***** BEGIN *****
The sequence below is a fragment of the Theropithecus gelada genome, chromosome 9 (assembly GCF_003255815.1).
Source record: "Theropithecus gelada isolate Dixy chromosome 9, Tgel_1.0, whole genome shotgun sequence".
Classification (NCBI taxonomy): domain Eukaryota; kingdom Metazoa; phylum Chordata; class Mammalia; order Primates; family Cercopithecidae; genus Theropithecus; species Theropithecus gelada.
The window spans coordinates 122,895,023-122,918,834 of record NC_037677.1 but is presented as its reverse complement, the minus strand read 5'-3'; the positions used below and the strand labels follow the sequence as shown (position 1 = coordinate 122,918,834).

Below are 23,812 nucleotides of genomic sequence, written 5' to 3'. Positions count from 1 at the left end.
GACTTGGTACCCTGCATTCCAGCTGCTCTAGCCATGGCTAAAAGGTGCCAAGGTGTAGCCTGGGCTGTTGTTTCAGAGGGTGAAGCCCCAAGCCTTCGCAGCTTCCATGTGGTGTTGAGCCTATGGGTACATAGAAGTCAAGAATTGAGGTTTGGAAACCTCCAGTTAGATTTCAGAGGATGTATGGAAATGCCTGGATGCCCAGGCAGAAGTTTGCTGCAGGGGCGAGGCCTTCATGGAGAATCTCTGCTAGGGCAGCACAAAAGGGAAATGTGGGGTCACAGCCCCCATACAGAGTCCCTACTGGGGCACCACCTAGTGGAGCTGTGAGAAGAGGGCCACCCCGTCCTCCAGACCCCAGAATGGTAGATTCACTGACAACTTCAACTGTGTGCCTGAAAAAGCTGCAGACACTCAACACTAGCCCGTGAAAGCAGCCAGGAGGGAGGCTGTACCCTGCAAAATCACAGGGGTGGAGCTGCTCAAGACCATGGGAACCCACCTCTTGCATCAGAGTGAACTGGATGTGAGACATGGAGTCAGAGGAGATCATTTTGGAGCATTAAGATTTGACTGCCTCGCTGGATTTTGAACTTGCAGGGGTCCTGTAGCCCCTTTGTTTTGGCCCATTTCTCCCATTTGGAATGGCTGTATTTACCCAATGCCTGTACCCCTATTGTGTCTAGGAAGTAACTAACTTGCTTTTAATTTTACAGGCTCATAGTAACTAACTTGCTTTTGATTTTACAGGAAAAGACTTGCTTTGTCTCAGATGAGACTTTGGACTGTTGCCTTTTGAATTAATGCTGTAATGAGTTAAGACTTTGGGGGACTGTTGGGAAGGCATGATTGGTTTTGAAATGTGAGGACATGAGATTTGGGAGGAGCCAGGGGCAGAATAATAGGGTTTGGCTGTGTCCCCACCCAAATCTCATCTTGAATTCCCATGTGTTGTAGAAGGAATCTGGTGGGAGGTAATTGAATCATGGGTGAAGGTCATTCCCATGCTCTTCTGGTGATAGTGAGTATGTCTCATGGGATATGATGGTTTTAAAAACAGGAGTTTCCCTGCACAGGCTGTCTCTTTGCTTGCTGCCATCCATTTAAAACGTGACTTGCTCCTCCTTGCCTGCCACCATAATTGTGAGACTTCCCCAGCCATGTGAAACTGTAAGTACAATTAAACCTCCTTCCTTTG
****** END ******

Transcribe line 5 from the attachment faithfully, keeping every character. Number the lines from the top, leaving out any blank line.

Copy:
Below are 23,812 nucleotides of genomic sequence, written 5' to 3'. Positions count from 1 at the left end.